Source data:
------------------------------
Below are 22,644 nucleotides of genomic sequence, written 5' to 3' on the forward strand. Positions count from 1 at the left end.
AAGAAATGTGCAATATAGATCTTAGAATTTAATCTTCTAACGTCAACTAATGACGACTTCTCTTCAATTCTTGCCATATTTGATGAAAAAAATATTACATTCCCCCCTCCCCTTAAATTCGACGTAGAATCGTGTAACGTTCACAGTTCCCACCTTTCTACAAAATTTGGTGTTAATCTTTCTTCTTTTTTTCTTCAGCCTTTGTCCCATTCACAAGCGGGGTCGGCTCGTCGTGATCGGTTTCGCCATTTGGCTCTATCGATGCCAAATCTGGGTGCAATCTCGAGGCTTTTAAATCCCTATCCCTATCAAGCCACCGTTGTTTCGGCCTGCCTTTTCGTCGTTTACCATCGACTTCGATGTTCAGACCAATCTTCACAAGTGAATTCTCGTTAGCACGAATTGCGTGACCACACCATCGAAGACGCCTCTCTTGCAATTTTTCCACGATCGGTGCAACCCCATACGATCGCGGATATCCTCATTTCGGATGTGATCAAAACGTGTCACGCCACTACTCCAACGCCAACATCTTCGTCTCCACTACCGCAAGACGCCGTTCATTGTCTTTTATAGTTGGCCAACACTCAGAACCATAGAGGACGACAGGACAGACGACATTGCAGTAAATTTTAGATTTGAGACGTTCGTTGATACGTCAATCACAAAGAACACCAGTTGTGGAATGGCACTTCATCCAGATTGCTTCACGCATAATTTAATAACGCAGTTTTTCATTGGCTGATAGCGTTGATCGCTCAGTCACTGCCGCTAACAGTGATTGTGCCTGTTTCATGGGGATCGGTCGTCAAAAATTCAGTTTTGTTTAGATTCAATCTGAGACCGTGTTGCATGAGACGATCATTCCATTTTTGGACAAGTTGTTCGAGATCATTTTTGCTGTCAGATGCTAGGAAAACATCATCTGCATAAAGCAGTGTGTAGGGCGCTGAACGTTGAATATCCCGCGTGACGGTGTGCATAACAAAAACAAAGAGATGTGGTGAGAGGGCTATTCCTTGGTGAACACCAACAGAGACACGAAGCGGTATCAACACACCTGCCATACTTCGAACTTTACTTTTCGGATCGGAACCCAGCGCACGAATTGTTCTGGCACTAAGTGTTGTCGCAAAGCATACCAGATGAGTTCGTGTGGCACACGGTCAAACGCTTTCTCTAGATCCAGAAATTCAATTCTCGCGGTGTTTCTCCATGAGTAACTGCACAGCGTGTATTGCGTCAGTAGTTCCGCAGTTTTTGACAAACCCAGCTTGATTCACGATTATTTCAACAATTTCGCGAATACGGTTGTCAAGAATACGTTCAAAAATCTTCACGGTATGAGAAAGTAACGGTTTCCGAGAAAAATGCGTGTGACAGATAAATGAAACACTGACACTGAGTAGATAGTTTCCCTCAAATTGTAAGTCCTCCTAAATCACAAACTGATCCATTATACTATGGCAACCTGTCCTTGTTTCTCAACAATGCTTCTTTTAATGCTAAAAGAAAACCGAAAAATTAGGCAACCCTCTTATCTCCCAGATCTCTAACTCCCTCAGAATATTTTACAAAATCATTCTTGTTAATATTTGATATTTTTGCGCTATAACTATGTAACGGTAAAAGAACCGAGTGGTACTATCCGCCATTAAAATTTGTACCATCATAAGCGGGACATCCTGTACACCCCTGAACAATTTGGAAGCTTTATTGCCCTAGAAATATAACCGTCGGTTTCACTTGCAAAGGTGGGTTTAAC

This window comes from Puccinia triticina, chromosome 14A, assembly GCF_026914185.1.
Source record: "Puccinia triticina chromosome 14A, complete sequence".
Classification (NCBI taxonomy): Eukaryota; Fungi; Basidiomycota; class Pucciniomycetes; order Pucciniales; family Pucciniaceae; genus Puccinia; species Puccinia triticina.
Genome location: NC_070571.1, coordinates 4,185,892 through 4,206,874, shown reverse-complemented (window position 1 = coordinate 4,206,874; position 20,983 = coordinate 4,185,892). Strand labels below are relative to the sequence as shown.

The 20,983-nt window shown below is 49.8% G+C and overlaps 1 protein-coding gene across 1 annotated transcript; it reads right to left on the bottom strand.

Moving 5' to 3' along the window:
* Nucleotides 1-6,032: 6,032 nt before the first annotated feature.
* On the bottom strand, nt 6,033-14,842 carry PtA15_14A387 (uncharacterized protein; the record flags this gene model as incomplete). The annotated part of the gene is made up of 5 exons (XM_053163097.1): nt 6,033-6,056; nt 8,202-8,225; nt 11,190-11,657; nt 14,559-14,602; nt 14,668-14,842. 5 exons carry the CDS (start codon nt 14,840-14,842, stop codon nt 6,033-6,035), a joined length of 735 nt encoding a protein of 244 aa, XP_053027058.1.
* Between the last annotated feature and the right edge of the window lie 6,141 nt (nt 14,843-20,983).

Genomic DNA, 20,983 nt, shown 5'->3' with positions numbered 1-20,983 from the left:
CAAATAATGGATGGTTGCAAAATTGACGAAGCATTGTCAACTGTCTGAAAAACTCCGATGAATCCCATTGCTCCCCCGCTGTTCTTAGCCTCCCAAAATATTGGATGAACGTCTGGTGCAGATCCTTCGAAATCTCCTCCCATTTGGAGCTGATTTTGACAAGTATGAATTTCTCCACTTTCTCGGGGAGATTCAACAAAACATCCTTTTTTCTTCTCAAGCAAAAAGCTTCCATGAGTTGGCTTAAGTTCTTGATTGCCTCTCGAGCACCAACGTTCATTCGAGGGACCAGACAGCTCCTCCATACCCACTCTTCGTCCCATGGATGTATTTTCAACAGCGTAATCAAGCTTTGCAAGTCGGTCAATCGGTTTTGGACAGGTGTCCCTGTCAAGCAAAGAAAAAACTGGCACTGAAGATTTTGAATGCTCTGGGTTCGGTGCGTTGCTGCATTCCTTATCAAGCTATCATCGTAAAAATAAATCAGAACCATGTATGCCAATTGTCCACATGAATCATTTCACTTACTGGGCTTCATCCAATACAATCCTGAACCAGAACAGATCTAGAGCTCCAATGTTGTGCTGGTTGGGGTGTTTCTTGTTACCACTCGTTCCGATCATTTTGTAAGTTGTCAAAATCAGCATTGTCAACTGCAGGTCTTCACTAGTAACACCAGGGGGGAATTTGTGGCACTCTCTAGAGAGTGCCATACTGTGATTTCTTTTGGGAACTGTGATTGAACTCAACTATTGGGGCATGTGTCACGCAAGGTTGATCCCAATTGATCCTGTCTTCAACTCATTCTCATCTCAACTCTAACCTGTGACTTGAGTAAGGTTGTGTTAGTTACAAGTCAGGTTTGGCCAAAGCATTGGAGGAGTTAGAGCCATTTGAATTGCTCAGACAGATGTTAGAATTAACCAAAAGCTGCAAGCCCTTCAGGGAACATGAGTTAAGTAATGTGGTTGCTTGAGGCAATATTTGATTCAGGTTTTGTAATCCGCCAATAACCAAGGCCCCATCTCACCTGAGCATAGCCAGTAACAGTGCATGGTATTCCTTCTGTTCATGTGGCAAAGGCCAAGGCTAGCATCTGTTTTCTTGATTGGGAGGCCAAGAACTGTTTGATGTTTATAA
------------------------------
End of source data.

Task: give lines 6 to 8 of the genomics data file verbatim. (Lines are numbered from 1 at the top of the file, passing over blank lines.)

Genome location: NC_070571.1, coordinates 4,185,892 through 4,206,874, shown reverse-complemented (window position 1 = coordinate 4,206,874; position 20,983 = coordinate 4,185,892). Strand labels below are relative to the sequence as shown.

The 20,983-nt window shown below is 49.8% G+C and overlaps 1 protein-coding gene across 1 annotated transcript; it reads right to left on the bottom strand.

Moving 5' to 3' along the window: